Opinion: Should we ask for pronouns? Absolutely.


Walking through the crowded halls of Blaine High School, we glance at the faces of new Freshman, teachers, and students, and we make assumptions about each other. We judge based on appearances, based on race, gender, sex, occupation, age, ethnicity and other facets of identity. 

This tendency, however, is harmful to us. It becomes a barrier to creating a welcoming community as we confine people into rigid, expected roles.

When I walk through Blaine high school today, some people might think, “Oh what a weird name, ‘Lame-a Loo-le-vicious’ and is she wearing guy clothes? *eye roll* Ugh another queer activist…”

We are all guilty of this. Often it’s even involuntary. 

If a person walks up to me, … wait back it up… when you read “person” you probably already assumed male.

Well, say this person has a beard, I assume that they prefer the pronoun “He,” but maybe inside, he’s insecure. Our standards of masculinity have plagued him since childhood when he was taunted for being “too girly” when he preferred to play with his sister’s dolls.  

Or, let’s say you see a black woman at a museum, and assume “Oh, she must be just some cleaning lady.” But actually, she’s a NASA aerospace engineer who has come to give a presentation on rockets to a group of schoolchildren.

These stereotypes of society have penetrated everywhere. Look no further than the halls of Blaine high school. Listen in the din and you’ll hear “Jock,” “Nerd,” “SPED,” “Freshie,” “Gay.” And now, in September 2019, we’ll add “VSCO Girl” to the list.

Last year, I visited Chicago, a city of 2.7 million. At the moment that I looked out from a skyscraper window to see ant-sized people below, I realized every single individual, from the garbage collectors to the businessmen in navy suits, carries within themselves a consciousness as deep as a well.

 Behind the awkward first impression, that strange name, the color of skin, is a complex individual.

We try to encapsulate someone’s entire identity under a label that we slap upon them. This is impossible. No label can fully articulate our complexity, and our assumptions can result in pain, misunderstanding, and alienation. But don’t we strive to build a more perfect, cohesive, society?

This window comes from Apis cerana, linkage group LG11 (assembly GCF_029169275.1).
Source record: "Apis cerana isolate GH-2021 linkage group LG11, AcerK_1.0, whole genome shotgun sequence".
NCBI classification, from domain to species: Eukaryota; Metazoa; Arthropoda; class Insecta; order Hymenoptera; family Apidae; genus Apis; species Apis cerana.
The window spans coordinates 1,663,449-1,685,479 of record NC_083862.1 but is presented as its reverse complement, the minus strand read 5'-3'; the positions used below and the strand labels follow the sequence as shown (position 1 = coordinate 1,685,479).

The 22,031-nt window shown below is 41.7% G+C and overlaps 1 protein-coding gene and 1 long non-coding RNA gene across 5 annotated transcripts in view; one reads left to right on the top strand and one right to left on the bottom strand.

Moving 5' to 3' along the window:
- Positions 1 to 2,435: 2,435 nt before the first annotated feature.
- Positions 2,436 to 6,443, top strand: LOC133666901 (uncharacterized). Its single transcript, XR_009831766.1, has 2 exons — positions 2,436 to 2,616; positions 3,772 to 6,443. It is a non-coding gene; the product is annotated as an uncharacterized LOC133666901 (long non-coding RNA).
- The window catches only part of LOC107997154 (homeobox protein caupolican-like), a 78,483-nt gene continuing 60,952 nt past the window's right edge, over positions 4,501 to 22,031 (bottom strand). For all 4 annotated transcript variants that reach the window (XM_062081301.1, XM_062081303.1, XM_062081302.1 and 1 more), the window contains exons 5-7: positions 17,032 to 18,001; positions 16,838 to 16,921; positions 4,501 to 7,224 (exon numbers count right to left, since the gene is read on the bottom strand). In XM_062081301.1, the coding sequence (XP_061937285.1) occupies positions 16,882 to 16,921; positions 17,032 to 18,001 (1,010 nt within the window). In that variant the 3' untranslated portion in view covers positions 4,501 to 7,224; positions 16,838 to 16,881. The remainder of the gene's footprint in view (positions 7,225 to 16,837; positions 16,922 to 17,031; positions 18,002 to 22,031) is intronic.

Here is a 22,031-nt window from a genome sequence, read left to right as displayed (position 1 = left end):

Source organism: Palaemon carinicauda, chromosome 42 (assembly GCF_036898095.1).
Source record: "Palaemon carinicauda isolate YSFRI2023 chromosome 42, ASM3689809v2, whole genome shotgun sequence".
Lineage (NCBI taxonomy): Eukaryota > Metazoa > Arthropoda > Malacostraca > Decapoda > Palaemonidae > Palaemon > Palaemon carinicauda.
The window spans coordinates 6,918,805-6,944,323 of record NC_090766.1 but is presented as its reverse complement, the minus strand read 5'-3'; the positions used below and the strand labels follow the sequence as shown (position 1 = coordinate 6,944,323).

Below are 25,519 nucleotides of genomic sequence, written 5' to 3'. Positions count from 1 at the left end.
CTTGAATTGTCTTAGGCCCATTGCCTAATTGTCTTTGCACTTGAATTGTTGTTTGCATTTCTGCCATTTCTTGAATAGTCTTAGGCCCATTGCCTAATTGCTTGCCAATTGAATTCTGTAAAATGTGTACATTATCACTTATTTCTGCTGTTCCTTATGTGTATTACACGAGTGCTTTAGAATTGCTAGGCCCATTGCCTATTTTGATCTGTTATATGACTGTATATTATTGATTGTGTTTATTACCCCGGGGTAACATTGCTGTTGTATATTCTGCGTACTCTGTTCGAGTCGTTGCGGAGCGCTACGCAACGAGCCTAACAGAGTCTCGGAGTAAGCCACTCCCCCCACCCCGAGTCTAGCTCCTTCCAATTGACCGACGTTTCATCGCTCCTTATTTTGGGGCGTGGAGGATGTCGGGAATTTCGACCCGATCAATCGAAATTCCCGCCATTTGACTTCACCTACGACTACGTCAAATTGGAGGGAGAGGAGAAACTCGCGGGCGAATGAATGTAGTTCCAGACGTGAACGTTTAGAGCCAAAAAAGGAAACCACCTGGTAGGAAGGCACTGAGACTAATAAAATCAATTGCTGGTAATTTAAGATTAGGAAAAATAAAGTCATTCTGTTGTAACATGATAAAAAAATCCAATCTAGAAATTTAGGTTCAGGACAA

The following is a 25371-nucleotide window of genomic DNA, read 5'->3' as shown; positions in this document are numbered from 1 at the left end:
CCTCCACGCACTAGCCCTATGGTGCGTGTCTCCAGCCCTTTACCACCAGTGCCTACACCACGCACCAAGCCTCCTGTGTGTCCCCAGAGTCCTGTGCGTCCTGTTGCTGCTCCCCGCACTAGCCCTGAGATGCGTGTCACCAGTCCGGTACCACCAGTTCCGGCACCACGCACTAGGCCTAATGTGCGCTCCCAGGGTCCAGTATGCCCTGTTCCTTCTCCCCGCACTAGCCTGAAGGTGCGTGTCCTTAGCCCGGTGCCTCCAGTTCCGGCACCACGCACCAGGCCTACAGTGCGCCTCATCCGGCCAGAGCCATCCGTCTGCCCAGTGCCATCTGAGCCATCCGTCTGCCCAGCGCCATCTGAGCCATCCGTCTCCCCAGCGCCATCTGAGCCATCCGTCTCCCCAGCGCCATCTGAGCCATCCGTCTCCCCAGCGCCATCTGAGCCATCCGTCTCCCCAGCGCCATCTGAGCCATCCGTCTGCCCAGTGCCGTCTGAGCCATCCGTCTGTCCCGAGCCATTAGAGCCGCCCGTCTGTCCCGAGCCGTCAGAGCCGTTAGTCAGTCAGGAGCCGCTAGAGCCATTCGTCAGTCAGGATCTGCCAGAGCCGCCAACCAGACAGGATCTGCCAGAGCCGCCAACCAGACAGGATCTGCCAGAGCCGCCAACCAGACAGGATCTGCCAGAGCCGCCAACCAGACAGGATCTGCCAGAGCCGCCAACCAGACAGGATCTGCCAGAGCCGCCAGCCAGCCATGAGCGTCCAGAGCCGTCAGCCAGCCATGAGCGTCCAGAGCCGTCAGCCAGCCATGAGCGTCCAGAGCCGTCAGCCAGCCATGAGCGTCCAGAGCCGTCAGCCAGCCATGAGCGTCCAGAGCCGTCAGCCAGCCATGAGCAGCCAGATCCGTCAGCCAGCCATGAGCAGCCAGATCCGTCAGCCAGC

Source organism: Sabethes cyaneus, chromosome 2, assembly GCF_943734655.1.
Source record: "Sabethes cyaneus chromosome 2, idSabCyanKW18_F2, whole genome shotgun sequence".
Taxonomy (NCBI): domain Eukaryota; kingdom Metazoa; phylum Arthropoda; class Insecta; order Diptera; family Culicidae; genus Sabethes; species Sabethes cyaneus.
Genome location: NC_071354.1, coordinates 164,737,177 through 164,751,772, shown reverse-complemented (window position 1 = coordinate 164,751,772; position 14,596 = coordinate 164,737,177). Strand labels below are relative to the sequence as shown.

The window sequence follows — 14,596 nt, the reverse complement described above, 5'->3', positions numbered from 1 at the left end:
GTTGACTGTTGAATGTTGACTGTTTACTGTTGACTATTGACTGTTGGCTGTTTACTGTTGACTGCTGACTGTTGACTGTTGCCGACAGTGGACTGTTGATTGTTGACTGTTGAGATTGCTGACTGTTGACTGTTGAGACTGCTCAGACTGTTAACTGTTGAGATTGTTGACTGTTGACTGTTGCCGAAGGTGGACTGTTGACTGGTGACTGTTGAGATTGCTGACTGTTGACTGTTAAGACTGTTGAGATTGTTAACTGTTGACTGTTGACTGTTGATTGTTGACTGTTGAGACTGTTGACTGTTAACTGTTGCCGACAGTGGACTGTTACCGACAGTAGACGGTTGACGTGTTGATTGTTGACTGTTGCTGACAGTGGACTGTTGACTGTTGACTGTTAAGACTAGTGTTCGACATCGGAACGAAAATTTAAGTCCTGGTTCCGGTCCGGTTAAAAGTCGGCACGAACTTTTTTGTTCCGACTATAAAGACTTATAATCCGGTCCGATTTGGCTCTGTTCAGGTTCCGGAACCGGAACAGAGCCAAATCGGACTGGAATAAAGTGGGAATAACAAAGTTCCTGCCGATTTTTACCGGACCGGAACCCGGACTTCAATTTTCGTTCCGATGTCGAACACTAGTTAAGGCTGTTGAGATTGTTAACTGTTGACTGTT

Let’s take a look at a group of people who have dived into this well, a group of people that have pursued acceptance, that we can look to as an example.

LGBTQ+ community. It transcends all races, cultures, and even socioeconomic status, and at the core has tried to answer the question, what am I? Through this, the community has broken down the rigid binary of gender identity and the norms of sexual orientation.

It has pioneered going beyond assuming to understanding. 

How can we apply this here, at Blaine?

Asking “How are you?” is overused. “Fine.” “Good.” It means nothing. Let’s try asking a different question:

“What are your pronouns?”

It’s simple: She/Her or He/Him or They/Them or a combination of these or others.

It might feel awkward at first, but the benefits outweigh the unsure looks you might get before this question becomes as traditional in our introductions as a handshake. It’s cost less, and you get that same feeling when a complete stranger opens a door for you as an act of kindness

It allows you to see someone with a clean slate, and It’s empowering when you are allowed to define who you are first. With the knowledge that gender is fluid, this question is absolutely necessary, as we can no longer assume pronouns based only on physical appearance.

Our society may not be free from judgment yet, but this simple question is a step forward. Through this exercise, we can start to rewire our minds to get into the habit of thinking twice before making a judgment on someone’s appearance. With this step, it can act as a segway to understanding other aspects of someone’s identity.

As seniors begin applying to colleges this fall they will discover that their applications will provide them with a place to state their preferred pronouns. Institutions want students to openly express their identity. Why can’t Blaine follow in this example?

So I challenge you now, on this First day of school, at a new job, making a new friend, reach out your hand and say: Hello, my name is Laima. My pronouns are She/Her. What are yours?